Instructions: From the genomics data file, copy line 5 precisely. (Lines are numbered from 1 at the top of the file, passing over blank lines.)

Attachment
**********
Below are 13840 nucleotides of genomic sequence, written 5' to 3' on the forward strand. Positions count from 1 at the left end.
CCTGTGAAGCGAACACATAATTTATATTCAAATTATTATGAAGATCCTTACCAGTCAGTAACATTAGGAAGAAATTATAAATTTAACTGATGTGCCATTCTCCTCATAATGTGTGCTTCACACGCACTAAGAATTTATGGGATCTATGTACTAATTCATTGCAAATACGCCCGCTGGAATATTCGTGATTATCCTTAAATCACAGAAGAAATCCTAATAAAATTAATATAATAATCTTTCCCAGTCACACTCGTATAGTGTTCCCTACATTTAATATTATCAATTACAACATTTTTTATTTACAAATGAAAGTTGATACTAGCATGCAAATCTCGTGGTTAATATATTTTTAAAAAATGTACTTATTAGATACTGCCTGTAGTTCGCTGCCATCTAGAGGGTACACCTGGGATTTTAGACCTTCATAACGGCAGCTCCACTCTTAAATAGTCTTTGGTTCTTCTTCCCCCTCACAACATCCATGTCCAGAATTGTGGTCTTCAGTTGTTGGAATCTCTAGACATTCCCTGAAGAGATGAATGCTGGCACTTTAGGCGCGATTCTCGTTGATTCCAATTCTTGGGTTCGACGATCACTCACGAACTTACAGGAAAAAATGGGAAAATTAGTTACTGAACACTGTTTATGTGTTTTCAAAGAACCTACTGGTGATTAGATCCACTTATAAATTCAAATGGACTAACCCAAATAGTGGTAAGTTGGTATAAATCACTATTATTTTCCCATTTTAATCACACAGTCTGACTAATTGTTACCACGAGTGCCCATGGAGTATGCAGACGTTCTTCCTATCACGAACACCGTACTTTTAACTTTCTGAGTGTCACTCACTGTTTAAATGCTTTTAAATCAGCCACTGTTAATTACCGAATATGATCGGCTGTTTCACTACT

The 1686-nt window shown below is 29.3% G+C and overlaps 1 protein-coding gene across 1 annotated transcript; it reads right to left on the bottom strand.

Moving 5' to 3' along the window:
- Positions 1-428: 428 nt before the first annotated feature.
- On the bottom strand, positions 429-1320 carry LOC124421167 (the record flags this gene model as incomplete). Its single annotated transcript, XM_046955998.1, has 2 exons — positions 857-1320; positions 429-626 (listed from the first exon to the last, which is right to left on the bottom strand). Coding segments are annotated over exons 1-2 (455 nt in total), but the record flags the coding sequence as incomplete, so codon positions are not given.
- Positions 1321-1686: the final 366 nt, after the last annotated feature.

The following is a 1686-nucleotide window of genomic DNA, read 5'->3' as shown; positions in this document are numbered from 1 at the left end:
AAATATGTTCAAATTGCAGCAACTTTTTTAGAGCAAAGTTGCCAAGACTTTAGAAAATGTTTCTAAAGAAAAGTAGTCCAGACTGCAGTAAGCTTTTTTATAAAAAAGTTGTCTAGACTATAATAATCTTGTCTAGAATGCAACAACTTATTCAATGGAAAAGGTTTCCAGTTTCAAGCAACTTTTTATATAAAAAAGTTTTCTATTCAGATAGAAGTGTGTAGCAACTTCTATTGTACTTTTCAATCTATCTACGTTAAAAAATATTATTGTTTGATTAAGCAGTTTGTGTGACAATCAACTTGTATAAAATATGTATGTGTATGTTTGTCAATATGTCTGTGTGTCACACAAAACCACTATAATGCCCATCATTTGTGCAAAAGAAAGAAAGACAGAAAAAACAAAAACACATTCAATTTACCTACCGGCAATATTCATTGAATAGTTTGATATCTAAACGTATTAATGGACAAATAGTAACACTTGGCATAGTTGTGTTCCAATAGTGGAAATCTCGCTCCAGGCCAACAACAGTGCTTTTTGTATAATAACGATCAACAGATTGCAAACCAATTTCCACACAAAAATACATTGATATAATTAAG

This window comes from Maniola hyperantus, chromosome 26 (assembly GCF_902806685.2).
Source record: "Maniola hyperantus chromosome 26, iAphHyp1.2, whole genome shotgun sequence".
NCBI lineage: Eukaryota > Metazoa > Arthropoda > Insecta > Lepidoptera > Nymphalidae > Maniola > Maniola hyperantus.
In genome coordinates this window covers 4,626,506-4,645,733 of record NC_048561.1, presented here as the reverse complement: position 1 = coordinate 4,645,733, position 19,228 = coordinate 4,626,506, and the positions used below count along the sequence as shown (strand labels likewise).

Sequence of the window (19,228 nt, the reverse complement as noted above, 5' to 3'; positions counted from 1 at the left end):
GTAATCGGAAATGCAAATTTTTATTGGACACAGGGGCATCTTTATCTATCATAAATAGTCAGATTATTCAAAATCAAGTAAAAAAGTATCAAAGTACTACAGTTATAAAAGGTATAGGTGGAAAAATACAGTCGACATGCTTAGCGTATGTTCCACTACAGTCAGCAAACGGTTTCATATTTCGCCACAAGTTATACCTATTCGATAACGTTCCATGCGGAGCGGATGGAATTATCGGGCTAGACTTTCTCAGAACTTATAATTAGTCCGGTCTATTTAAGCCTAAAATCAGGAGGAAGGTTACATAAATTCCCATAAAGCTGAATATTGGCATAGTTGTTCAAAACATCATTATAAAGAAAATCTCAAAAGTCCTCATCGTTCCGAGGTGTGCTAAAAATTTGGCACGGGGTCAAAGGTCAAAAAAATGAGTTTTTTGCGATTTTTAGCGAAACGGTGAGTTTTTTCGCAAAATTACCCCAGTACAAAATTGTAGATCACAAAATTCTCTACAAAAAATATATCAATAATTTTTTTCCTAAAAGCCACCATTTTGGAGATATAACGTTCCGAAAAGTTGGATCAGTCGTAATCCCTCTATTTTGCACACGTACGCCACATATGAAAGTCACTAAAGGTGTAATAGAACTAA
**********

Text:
- Positions 1-428: 428 nt before the first annotated feature.